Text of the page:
“Exercise is so boring and repetitive. Maybe if I could take a dance or yoga class, it would be easier to stay in shape.”
“I’d go to the gym to get fit, but I can’t afford it.”
“I don’t have time to work out.”
– Like, almost everybody, everywhere.
Guys! Hey guys! Let me tell you a secret: my brain is the biggest junkie in the world.
You’d never know it from glancing at me – paragon of self-control as I am (why is everyone laughing?). It craves fun things – all. The. Time. It likes to be entertained twenty-four hours a day. If something is boring, it will withhold a bunch of awesome chemicals I need to feel good – like dopamine. Since dopamine is key to nearly every awesome feeling ever, this is basically the molecular equivalent of a small child folding her arms, stamping her foot, and pouting – “no, this isn’t fun, why are you doing this. FINE, here’s a song you loathe on repeat for eight hours. Didn’t know you knew ALL the lyrics, did you, punk?”
Our wonderful society, thanks to various forms of science, has developed a near-endless repository of entertainment possibilities that are so much easier for our brains to get a fix from than getting up and moving around. What’s even more ridiculous? Some of those activities are among those we wouldn’t normally associate with being entertaining. Ever been bored enough with an assignment at an office job that you decide to “check Facebook”? Well, maybe if your boss sprinkled more dopamine precursor chemicals on top of those TPS reports, you might be more motivated to get them done.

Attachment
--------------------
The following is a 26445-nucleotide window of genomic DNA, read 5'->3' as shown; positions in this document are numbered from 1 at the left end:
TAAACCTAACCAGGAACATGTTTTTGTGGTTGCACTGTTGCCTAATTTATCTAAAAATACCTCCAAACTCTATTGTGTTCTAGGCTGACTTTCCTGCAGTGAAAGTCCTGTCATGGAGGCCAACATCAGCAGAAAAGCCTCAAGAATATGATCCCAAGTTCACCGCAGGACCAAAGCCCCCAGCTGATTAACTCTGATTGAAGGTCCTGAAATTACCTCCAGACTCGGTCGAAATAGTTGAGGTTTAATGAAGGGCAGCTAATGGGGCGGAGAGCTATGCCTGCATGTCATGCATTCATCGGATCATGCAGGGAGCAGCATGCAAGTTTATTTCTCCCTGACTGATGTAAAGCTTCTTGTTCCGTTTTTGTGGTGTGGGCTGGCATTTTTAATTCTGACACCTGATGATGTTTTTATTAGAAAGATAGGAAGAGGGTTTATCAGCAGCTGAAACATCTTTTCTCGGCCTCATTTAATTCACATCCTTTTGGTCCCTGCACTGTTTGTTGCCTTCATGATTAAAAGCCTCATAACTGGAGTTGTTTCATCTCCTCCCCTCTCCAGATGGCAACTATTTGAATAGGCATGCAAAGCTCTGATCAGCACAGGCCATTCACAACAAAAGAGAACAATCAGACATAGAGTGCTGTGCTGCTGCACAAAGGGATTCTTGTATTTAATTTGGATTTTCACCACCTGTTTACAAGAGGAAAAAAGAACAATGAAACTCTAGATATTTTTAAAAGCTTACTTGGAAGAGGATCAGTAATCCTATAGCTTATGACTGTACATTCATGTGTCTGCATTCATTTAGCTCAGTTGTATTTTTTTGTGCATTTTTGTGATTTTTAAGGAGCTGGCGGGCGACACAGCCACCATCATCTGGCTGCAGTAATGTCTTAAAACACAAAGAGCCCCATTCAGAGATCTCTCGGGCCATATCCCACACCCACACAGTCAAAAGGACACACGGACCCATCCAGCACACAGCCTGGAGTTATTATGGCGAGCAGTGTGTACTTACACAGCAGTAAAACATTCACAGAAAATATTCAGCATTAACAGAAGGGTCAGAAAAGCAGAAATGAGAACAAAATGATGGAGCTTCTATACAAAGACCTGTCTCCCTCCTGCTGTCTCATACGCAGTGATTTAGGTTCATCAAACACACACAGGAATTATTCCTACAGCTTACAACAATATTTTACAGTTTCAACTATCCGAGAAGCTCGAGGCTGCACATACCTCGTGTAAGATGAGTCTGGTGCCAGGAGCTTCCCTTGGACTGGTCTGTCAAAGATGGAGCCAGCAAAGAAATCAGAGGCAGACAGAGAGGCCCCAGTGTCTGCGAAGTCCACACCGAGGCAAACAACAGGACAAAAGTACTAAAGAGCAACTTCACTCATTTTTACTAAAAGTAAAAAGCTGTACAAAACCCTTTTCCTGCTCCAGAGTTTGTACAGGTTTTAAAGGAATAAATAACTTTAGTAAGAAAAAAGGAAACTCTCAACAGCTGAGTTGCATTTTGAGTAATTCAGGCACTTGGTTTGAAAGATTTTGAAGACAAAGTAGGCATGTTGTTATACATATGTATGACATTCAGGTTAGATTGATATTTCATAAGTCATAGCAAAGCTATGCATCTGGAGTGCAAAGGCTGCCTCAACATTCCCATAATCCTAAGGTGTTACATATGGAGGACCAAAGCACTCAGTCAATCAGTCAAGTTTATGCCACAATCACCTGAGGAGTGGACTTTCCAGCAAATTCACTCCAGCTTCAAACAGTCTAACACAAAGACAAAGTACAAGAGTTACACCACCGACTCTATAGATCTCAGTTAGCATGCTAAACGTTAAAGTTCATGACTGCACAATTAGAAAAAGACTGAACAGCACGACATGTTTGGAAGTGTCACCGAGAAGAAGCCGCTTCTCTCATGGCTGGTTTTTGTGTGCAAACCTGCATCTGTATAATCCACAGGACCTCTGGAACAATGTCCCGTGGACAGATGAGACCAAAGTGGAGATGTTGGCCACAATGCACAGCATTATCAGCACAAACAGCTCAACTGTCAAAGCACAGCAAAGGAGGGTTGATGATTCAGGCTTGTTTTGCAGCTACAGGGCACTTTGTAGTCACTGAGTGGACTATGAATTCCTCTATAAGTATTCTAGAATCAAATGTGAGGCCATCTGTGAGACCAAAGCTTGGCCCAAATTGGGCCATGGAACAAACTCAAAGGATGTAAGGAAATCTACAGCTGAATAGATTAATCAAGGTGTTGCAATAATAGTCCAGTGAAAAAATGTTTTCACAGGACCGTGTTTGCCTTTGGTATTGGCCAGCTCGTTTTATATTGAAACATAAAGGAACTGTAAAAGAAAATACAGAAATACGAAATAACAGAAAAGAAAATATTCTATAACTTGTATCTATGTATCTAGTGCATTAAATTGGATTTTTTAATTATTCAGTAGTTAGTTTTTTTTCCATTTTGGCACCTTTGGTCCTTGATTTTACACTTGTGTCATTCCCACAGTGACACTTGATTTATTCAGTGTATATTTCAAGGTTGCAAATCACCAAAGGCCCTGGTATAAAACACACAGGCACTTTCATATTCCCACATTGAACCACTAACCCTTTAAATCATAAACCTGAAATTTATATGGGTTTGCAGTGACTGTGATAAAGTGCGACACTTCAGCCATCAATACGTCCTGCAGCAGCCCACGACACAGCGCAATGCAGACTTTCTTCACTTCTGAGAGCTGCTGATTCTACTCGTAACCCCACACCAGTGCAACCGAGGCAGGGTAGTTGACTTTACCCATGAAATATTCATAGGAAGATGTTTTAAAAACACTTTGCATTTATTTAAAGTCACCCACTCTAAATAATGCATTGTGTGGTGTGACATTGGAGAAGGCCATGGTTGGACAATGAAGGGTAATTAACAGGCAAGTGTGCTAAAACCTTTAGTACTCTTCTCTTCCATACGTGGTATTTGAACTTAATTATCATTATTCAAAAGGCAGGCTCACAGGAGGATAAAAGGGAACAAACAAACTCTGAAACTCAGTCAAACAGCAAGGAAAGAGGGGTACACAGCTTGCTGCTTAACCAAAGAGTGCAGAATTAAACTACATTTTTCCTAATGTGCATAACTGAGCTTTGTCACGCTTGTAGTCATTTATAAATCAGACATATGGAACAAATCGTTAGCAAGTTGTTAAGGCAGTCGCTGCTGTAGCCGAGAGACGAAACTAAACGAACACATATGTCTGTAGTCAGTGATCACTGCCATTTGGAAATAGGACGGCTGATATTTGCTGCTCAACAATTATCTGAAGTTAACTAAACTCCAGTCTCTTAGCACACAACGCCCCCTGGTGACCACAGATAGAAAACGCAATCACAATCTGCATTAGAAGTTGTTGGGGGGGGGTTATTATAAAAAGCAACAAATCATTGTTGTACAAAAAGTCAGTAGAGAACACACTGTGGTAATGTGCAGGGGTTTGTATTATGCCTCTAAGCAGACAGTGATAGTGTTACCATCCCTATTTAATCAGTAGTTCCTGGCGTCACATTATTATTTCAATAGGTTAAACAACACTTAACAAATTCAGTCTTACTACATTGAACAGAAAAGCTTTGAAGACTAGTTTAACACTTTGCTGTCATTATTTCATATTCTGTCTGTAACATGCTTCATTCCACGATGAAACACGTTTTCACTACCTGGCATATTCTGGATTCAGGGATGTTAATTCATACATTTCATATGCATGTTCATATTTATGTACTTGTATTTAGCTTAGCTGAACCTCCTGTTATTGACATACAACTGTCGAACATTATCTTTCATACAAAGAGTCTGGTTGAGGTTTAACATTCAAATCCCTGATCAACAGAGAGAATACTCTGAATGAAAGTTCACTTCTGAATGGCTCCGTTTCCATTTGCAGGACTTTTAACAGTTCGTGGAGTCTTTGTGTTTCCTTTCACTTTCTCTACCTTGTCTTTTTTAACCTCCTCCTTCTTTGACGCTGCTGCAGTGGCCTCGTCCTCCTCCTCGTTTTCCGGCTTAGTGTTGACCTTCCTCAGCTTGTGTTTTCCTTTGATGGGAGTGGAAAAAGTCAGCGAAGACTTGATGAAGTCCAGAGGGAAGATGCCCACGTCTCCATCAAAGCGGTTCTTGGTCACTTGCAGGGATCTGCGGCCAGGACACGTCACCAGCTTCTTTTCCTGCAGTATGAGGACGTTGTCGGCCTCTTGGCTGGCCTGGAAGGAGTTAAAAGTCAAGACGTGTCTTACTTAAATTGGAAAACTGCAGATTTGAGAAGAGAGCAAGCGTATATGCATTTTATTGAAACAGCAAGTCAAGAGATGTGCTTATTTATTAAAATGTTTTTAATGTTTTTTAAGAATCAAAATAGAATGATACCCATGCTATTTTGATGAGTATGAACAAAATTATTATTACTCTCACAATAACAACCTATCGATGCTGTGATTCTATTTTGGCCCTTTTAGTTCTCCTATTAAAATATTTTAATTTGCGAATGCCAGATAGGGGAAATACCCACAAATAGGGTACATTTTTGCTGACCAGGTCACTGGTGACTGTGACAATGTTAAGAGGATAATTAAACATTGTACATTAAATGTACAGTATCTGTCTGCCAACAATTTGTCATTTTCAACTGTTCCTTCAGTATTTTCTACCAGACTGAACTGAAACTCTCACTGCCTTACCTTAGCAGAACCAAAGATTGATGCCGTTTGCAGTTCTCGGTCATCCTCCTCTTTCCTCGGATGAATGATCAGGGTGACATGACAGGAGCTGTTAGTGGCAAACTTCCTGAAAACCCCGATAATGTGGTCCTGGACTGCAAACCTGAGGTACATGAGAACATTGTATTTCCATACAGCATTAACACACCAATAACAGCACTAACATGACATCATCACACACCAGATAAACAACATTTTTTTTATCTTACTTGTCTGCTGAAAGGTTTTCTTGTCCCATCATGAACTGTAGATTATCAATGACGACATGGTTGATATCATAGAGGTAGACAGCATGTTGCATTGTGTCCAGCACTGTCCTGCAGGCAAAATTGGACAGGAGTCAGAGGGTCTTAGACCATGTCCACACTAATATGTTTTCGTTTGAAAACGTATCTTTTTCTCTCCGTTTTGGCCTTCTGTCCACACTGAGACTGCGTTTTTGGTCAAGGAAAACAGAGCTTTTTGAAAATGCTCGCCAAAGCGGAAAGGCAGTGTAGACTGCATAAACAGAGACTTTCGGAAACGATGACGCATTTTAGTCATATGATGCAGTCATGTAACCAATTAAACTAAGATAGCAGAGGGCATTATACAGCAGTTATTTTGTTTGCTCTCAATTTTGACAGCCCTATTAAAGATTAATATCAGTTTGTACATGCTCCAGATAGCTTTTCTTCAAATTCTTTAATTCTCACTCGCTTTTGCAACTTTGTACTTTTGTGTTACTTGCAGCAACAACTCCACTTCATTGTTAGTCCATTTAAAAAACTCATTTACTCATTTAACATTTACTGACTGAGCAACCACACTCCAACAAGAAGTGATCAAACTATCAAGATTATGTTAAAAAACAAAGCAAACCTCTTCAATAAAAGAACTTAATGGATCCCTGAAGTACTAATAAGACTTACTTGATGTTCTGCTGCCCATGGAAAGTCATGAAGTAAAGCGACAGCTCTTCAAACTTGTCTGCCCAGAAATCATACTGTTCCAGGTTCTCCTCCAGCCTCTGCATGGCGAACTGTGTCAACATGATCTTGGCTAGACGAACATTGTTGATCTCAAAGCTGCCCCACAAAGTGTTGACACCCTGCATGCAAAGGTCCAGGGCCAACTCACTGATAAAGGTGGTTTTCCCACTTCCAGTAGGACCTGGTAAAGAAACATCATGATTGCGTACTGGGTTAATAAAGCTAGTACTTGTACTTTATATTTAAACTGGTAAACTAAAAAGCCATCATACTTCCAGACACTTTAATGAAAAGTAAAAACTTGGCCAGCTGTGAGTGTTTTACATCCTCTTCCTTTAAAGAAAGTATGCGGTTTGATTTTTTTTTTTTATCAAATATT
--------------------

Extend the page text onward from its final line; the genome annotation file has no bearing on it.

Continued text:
What’s often the case, sadly, is that we’ve made some of the more potent “fixes” easier and easier to obtain. Take the teenage gamer stereotype, for instance – one I have witnessed with my own eyes. School’s out – cripes, what a day. Time to switch on the Xbox. The television goes boom! Crash! Rat-tat-tat-tat! Oh crap, what do you mean the enemy has a predator missile? The teenage gamer, rushing on adrenaline, takes a pull off a 20 oz. bottle of Mountain Dew (with extra caffeine, natch, and a whopping 77 grams of sugar) and finally gets the game-winning kill for his side. Bam! Reward system activated! YEAAAAH!
I forget. Why is it so difficult to get kids to play outside again?
Speaking of, how about the instance of the harried working mother of three who, on a miraculous weekend, finally gets some time to herself? “I’ve worked enough,” she sighs, and goes shopping instead; then, on the way home, she picks up fast food for dinner, along with a bottle of wine.
Sure, you could get the same amount of reward chemicals from working out – if you did it constantly. No wonder no one has time to stay in shape any more – your brain has discovered far more efficient ways of getting its dopamine on.
Not only that, but fitness is something that is constantly sold to us – sold, not told. You need workout clothes. How about an iPod? Your shoes suck; how do you expect to walk in those, let alone run? Why are you running? Gym memberships are better; our machines are more efficient. No, ours are. You should buy one. Our instructors are offering classes, too, but you need to pay for those separately.